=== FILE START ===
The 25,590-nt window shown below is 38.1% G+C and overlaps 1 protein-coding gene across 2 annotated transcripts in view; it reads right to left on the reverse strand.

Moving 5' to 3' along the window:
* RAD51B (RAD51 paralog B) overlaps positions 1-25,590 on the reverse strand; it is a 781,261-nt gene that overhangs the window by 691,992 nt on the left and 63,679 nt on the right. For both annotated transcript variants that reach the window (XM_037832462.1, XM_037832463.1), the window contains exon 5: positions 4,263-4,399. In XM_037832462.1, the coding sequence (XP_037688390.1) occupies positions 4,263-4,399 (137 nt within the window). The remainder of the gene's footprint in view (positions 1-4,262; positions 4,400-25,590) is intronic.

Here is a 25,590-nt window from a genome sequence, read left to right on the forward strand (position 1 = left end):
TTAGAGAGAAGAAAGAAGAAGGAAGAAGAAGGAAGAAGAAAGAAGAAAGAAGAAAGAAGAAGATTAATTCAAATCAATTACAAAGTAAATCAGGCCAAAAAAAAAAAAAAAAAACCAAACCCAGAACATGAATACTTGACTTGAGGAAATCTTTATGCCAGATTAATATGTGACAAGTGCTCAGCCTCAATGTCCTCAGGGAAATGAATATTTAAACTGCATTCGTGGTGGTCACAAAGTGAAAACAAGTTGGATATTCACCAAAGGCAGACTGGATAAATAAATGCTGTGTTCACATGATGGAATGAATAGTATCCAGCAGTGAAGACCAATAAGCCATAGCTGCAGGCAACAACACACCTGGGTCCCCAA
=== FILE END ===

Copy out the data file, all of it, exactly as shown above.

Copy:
The 25,590-nt window shown below is 38.1% G+C and overlaps 1 protein-coding gene across 2 annotated transcripts in view; it reads right to left on the reverse strand.

Moving 5' to 3' along the window:
* RAD51B (RAD51 paralog B) overlaps positions 1-25,590 on the reverse strand; it is a 781,261-nt gene that overhangs the window by 691,992 nt on the left and 63,679 nt on the right. For both annotated transcript variants that reach the window (XM_037832462.1, XM_037832463.1), the window contains exon 5: positions 4,263-4,399. In XM_037832462.1, the coding sequence (XP_037688390.1) occupies positions 4,263-4,399 (137 nt within the window). The remainder of the gene's footprint in view (positions 1-4,262; positions 4,400-25,590) is intronic.

Here is a 25,590-nt window from a genome sequence, read left to right on the forward strand (position 1 = left end):
TTAGAGAGAAGAAAGAAGAAGGAAGAAGAAGGAAGAAGAAAGAAGAAAGAAGAAAGAAGAAGATTAATTCAAATCAATTACAAAGTAAATCAGGCCAAAAAAAAAAAAAAAAAACCAAACCCAGAACATGAATACTTGACTTGAGGAAATCTTTATGCCAGATTAATATGTGACAAGTGCTCAGCCTCAATGTCCTCAGGGAAATGAATATTTAAACTGCATTCGTGGTGGTCACAAAGTGAAAACAAGTTGGATATTCACCAAAGGCAGACTGGATAAATAAATGCTGTGTTCACATGATGGAATGAATAGTATCCAGCAGTGAAGACCAATAAGCCATAGCTGCAGGCAACAACACACCTGGGTCCCCAA